They cannot escape the Other World as they are made out of sawdust and it is heavily implied that the sawdust serves as their "life energy" that is sustained by the powers of the Other Mother, which are fully manifested in the Other World. If they move out of the Other World, they lose most of their "life energy" hence would die quickly just like how fish out of water die quickly, explaining why the Other Wybie refused to escape with Coraline when he had the chance. The rats are the only creations that can leave the Other World since they use less of their "life energy" due to their smaller size. It is unknown why the Other Mother cannot escape the Other World despite not being made out of sawdust.

Once the Other inhabitants are done doing the Other Mother's biddings, she "recycles" them for her next victim, with the exception of Coraline during the game where she inadvertently kills all the inhabitants.

In Coraline's case, the Other World inhabitants are Other Father, the Other Mr. Bobinsky, the Other Spink, the Other Forcible, and the Other Wybie. The Other Wybie is the only Other inhabitant who is partially deranged and unwilling to harm her and is the most sympathetic out of them all (with the expectation of the Other Father who wanted to really help Coraline to escape the Other World).


We've been waiting for you, Coraline.
~ The Beldam's foreshadowing quote.
Black is traditional... But if you prefer pink, or vermilion or chartreuse... though you might make me jealous.
~ The Beldam, about the button eyes.
Soon you'll see things our way.
~ The Beldam hinting what she'll do to Coraline.
You know I love you.
~ The Beldam expressing her twisted love to Coraline.
Gosh, I have no idea where your old parents are. Perhaps they got bored of you and run away to France.
~ The Other Mother lying to Coraline about her missing parents.
I thought you'd like him more if he talked a little less. So I fixed him.
~ The Other Mother about the Other Wybie.
In each of three wonders I've made just for you, a ghost eye is lost in plain sight.
~ The Beldam's clue to Coraline about the location of the eyes of the Ghost children.
So... you're back. And you've brought... vermin with you?
~ The Beldam, upon seeing Coraline with the cat.
~ The Other Mother before transforming the floor into a spiderweb.
They say even the proudest spirit can be broken... with love.
~ The Other Mother to Coraline.
You're wrong Coraline, they aren't there... now you're going to stay here forever.
~ The Beldam declaring her victory.
NO! Where are you?! You SELFISH BRAT!!!
~ The Beldam, after Coraline avoids being crushed by her.
~ The Other Mother to Coraline.
~ The Other Mother's last words.


  • The name "the Beldam" is a reference to a fairy-tale being, also known as "La Belle Dame sans Merci" ("the beautiful lady without pity") from the poem of the same name by John Keats. The poem tells the story of an unnamed knight wandering in a barren and haggard land, who encounters a beautiful and mysterious woman with bright and wild eyes who draws him to her secret grotto with claims of love, then puts him into an enchanted sleep. The knight dreams of ghostly beings who warn him that he is under la Belle Dame's thrall; when he awakens, the woman and her home have vanished, leaving him back on the barren hillside. The word "Beldam" is also an archaic word meaning "Witch" or "Hag".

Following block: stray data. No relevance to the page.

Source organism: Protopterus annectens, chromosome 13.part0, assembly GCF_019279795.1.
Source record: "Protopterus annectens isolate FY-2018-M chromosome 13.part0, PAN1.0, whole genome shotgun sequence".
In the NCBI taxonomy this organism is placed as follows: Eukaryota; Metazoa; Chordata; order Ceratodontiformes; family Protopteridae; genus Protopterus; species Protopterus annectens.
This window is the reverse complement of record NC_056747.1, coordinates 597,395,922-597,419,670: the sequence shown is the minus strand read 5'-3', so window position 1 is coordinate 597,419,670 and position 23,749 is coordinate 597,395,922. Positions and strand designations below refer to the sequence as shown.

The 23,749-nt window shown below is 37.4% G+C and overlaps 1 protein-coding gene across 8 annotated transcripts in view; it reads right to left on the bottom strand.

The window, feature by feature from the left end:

• The Beldam was originally the oldest (both from a "character's age" and "studio" standpoint) Laika villain (the role being surpassed by Raiden the Moon King).
  • Ashland, Oregon, the town that the Pink Palace is located in, was founded in 1852, approximately the same time the Pink Palace Apartments was initially constructed. Its also implied that the Beldam is as old as the apartment itself.
  • Whenever the Beldam prepares regular human food, it is shown that unlike Coraline and the Other Father, she is not shown to eat any of it, either having an empty plate or having no plate at all, preferring to keep her attention on Coraline, foreshadowing that she will eat Coraline soon. The only time she is ever shown eating in the book or film is when she eats a live cocoa beetle(s). This could allude to her spider-like qualities, having an interest in bugs and viewing Coraline as her willing prey.
  • The song that the Beldam hums while she is in the kitchen is the same song that played during the opening credits.
  • If you notice carefully, the door on the side of the Other World doesn't have a doorknob on it, which is done so that it cannot be easily unlocked/opened once locked, trapping her victims forever.
  • The Seamstress in the film 9 was a nod to the Other Mother in Coraline, due to their metallic hands. Both films were created by Focus Features.


          Laika Villains

Animated Features
The Beldam | Other Mr. Bobinsky | Other Spink & Other Forcible | Other Father | Aggie Prenderghast | Judge Hopkins | Archibald Snatcher | Mr. Gristle | Mr. Trout | Mr. Pickles | Raiden the Moon King | The Sisters | Garden of Eyes